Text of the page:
Ian Blackford claimed the UK Government is “demonstrably unwinding elements of the Scotland Act” with flagship Brexit legislation that will ‘freeze’ control two dozen devolved powers at Westminster for up to seven years leaving the EU.
Peers in the House of Lords debated amendments to EU Withdrawal Bill that would have required Holyrood’s consent before ‘freezing’ any devolved powers at Westminster, but none of the Scottish Government’s proposals were passed.
At the same time, the Scottish Government minister Michael Russell met UK counterparts in London for talks on Brexit, including how joint control of the contested powers will work in areas like agriculture, fisheries and the environment.
Mr Russell had suggested a deal was still possible if the UK Government accepted amendments proposed by Lords Hope of Craighead and Mackay of Clashfern. However, ahead of an appearance before a Holyrood committee today, Scottish Secretary David Mundell has written to MSPs to argue that “it would not be acceptable, or consistent with devolution, for an administration in one part of the UK to effectively have a veto on issues that affect the whole of the UK.”
Speaking to journalists after yesterday’s meeting, Mr Mundell insisted there was still time to reach an agreement but added that it was “disappointing” that a deal was being held up over a “head of a pin constitutional argument”.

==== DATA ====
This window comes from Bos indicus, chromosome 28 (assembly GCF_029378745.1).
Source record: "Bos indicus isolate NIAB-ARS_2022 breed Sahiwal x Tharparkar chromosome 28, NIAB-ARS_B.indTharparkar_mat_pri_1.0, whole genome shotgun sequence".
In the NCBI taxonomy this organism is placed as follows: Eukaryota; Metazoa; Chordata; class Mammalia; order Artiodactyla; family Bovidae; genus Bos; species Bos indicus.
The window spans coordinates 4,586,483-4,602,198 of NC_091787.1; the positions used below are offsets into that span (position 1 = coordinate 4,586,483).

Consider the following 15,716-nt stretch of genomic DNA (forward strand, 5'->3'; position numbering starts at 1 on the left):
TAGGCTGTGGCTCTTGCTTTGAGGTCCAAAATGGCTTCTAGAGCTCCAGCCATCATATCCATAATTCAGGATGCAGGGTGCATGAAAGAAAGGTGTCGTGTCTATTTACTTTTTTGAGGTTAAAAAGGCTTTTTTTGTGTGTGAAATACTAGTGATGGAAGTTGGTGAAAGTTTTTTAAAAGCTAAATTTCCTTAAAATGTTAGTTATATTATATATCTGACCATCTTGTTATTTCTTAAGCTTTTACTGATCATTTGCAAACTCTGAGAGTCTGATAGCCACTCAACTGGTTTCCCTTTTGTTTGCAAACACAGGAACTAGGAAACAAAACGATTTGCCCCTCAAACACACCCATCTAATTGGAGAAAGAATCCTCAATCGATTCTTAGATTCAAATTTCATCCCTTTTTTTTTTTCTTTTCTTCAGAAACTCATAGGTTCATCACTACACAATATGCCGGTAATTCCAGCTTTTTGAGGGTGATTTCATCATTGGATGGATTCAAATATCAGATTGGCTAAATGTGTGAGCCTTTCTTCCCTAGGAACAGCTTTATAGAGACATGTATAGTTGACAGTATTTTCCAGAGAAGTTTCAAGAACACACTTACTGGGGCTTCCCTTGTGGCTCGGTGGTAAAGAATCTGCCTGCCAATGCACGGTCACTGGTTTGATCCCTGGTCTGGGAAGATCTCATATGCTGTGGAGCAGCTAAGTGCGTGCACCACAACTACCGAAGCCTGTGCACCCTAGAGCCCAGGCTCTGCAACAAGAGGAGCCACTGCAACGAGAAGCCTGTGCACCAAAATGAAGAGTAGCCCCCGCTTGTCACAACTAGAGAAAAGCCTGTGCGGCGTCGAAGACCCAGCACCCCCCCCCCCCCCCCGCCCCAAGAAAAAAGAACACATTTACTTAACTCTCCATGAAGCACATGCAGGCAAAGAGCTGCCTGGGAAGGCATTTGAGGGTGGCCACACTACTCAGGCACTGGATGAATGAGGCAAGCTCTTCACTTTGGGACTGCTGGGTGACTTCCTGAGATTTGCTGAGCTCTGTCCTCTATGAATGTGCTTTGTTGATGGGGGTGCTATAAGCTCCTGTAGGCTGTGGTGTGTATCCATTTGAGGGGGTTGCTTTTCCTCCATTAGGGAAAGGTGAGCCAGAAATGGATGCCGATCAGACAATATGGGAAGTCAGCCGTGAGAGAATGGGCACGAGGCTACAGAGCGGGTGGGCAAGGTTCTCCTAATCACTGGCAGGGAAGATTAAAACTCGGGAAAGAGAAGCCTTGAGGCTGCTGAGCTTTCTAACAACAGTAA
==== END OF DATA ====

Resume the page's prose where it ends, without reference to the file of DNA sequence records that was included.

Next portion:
“My view is that the best way forward is to have agreement,” the Scottish Secretary said.
“I think we are absolutely clearly down to what the differences are. If there is a way through those differences, then we will have a dialogue.”
Mr Mundell added that “the public in Scotland are sick and tired of constitutional rows.” He said that because talks had already begun on how powers held at Westminster would be administered, “in a sense, this whole debate is about agreeing something that we’ve already agreed.”
Rival legislation in the Scottish Parliament, which asserts Holyrood’s authority over the contested powers, has been challenged by the UK Government and will be ruled on by the Supreme Court.
“If there is a failure to reach agreement over the coming days, which I suspect is now where we are, then we are going to be in the situation where this is going to be determined by the Supreme Court,” Mr Blackford said. “That in itself puts us in uncharted territory since the reestablishment of the Scottish Parliament in 1998.
“This is about protecting the devolution settlement, and I’m staggered that the UK Government and the Conservatives don’t get that. Many people fought long and hard to establish the Scottish Parliament… anything that unpicks the devolution settlement should deeply worry us all.”
Asked if the dispute would feature in debate in the event of a second referendum on Scottish independence, Mr Blackford said: “These are questions that we will come back to.”
The SNP MP added: “I think there has to be a situation where there is a recognition of the sovereignty of the devolved parliaments as well as the sovereignty of Westminster. This is an issue that will have to be resolved - and I’m not just talking about what happens with the Supreme Court in this particular case. I do think it does raise much more fundamental questions.”
Mr Mundell said the SNP’s Westminster leader was “not party to negotiations” when asked about his comments.